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May he roar with pain!

John Sturrock, 27 May 1993

Flaubert–Sand: The Correspondence 
translated by Barbara Bray.
HarperCollins, 428 pp., £20, March 1993, 0 00 217625 4
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Correspondence. Tome III: janvier 1859 – décembre 1868 
by Gustave Flaubert, edited by Jean Bruneau.
Gallimard, 1727 pp., frs 20, March 1991, 2 07 010669 1
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Madame Bovary: Patterns of Provincial Life 
by Gustave Flaubert, translated by Francis Steegmuller.
Everyman, 330 pp., £8.99, March 1993, 1 85715 140 2
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Madame Bovary 
by Gustave Flaubert, translated by Geoffrey Wall.
Penguin, 292 pp., £4.99, June 1992, 0 14 044526 9
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... world was the growl. The Flaubert-Sand Correspondence has been excellently translated by Francis Steegmuller and Barbara Bray, and the work divided mimetically between them by gender, with Steegmuller doing Flaubert’s letters and Bray Sand’s. Just about everything that calls for it is footnoted, and there ...

Dear Mole

Julian Barnes, 23 January 1986

Flaubert and Turgenev: A Friendship in Letters 
translated by Barbara Beaumont.
Athlone, 197 pp., £18, October 1985, 0 485 11277 9
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... is often disappointed. Editing Flaubert puts you in with the big hitters: with Jean Bruneau and Francis Steegmuller (not to mention Alphonse Jacobs, editor of the Flaubert-Sand letters). As a translator, Barbara Beaumont is workmanlike rather than exciting. For instance, is the famous, roaring Flaubertian adjective énorme best rendered by ...

Flaubert’s Bottle

Julian Barnes, 4 May 1989

Flaubert: A Biography 
by Herbert Lottman.
Methuen, 396 pp., £17.95, April 1989, 0 413 41770 0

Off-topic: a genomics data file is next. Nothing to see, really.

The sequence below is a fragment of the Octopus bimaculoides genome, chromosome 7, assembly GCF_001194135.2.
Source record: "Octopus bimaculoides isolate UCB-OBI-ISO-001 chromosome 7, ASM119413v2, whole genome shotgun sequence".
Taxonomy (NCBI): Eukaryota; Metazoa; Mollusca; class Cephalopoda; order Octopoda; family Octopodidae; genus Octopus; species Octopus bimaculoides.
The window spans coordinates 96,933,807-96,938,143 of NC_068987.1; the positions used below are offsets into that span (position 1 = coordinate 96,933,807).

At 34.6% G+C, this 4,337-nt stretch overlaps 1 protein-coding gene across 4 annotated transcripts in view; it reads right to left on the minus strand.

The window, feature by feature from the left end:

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... first done their business. Even the best biographers in English have either stopped half-way (like Francis Steegmuller) or been too brief (like Philip Spencer); the most recommendable version of Flaubert’s life in recent years has been disguised as the two-volume Steegmuller edition of the Letters. Now comes ...

Juliet

D.J. Enright, 18 September 1980

Flaubert and an English Governess 
by Hermia Oliver.
Oxford, 212 pp., £9.50, June 1980, 0 19 815764 9
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The Letters of Gustave Flaubert 1830-1857 
edited and translated by Francis Steegmuller.
Harvard, 270 pp., £7.50, March 1980, 0 674 52636 8
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... kind of writer he was, was born rather than made is plainly indicated by the first few letters in Francis Steegmuller’s excellent new selection, the first of two volumes. The opening item, addressed to a schoolfriend and written on the eve of 1831, when Flaubert was nine, includes this: ‘I’ll also send you some of my comedies. If you’d like us to ...

Writer’s Writer and Writer’s Writer’s Writer

Julian Barnes: ‘Madame Bovary’, 18 November 2010

Madame Bovary: Provincial Ways 
by Gustave Flaubert and Lydia Davis.
Penguin, 342 pp., £20, November 2010, 978 1 84614 104 1
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... In between, most of the 15 or more versions have been made by men. The best-known of them are Francis Steegmuller and Gerard Hopkins; and though Steegmuller did write some fiction – including mysteries under the name of David Keith – it’s a fair bet that Davis is the best fiction writer ever to translate the ...

Galiani’s Strangeness

P.N. Furbank, 27 February 1992

A Woman, a Man and Two Kingdoms: The Story of Madame d’Epinay and the Abbé Galiani 
by Francis Steegmuller.
Secker, 280 pp., £17.99, January 1992, 0 436 48978 3
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... because of the labelling which makes this an Age of Enlightenment. This is a lengthy approach to Francis Steegmuller’s highly enjoyable A Woman, a Man and Two Kingdoms. But if I have a cavil about his book, it lies just here, and in his preface, where he describes his intentions. He takes as his text Talleyrand’s Qui n’a pas vécu dans les ...

On we sail

Julian Barnes: Maupassant, 5 November 2009

Afloat 
by Guy de Maupassant, translated by Douglas Parmée.
NYRB, 105 pp., £7.99, 1 59017 259 0
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Alien Hearts 
by Guy de Maupassant, translated by Richard Howard.
NYRB, 177 pp., £7.99, December 2009, 978 1 59017 260 5
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... for a hundred years. The novel has never been much known or valued among Anglophone readers: Francis Steegmuller, in his 1950 biography, called it ‘lamentable’, a term he also applied to Maupassant’s other high-life novel, Fort comme la mort. By their very subject matter they are set apart from what most readers consider ‘real’ Maupassant ...

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